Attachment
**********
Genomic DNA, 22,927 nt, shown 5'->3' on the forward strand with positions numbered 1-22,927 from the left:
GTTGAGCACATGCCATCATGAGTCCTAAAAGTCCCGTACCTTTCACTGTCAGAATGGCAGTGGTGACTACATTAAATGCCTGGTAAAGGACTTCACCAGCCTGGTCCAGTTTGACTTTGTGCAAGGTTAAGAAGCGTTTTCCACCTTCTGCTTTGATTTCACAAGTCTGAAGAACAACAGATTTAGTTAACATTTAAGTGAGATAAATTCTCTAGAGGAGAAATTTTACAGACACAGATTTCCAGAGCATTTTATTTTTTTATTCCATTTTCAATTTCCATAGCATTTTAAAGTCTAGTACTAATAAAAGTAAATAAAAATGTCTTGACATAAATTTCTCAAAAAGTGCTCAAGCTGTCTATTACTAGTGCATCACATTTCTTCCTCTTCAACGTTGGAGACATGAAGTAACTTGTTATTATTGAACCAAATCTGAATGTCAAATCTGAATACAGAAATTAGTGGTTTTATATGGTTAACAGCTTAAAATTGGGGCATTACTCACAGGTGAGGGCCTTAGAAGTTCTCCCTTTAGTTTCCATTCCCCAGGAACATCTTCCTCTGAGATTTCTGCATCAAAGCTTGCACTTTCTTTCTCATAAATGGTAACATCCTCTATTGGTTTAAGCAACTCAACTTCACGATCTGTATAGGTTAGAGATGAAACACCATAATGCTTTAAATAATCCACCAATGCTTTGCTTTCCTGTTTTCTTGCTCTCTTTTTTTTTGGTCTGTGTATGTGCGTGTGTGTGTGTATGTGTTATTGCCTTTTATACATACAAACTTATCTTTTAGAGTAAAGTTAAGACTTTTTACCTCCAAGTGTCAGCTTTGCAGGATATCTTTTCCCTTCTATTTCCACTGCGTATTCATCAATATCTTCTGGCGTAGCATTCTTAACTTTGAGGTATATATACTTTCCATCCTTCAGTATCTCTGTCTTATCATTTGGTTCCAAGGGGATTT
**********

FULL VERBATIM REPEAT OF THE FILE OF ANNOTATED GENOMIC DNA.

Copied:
Genomic DNA, 22,927 nt, shown 5'->3' on the forward strand with positions numbered 1-22,927 from the left:
GTTGAGCACATGCCATCATGAGTCCTAAAAGTCCCGTACCTTTCACTGTCAGAATGGCAGTGGTGACTACATTAAATGCCTGGTAAAGGACTTCACCAGCCTGGTCCAGTTTGACTTTGTGCAAGGTTAAGAAGCGTTTTCCACCTTCTGCTTTGATTTCACAAGTCTGAAGAACAACAGATTTAGTTAACATTTAAGTGAGATAAATTCTCTAGAGGAGAAATTTTACAGACACAGATTTCCAGAGCATTTTATTTTTTTATTCCATTTTCAATTTCCATAGCATTTTAAAGTCTAGTACTAATAAAAGTAAATAAAAATGTCTTGACATAAATTTCTCAAAAAGTGCTCAAGCTGTCTATTACTAGTGCATCACATTTCTTCCTCTTCAACGTTGGAGACATGAAGTAACTTGTTATTATTGAACCAAATCTGAATGTCAAATCTGAATACAGAAATTAGTGGTTTTATATGGTTAACAGCTTAAAATTGGGGCATTACTCACAGGTGAGGGCCTTAGAAGTTCTCCCTTTAGTTTCCATTCCCCAGGAACATCTTCCTCTGAGATTTCTGCATCAAAGCTTGCACTTTCTTTCTCATAAATGGTAACATCCTCTATTGGTTTAAGCAACTCAACTTCACGATCTGTATAGGTTAGAGATGAAACACCATAATGCTTTAAATAATCCACCAATGCTTTGCTTTCCTGTTTTCTTGCTCTCTTTTTTTTTGGTCTGTGTATGTGCGTGTGTGTGTGTATGTGTTATTGCCTTTTATACATACAAACTTATCTTTTAGAGTAAAGTTAAGACTTTTTACCTCCAAGTGTCAGCTTTGCAGGATATCTTTTCCCTTCTATTTCCACTGCGTATTCATCAATATCTTCTGGCGTAGCATTCTTAACTTTGAGGTATATATACTTTCCATCCTTCAGTATCTCTGTCTTATCATTTGGTTCCAAGGGGATTT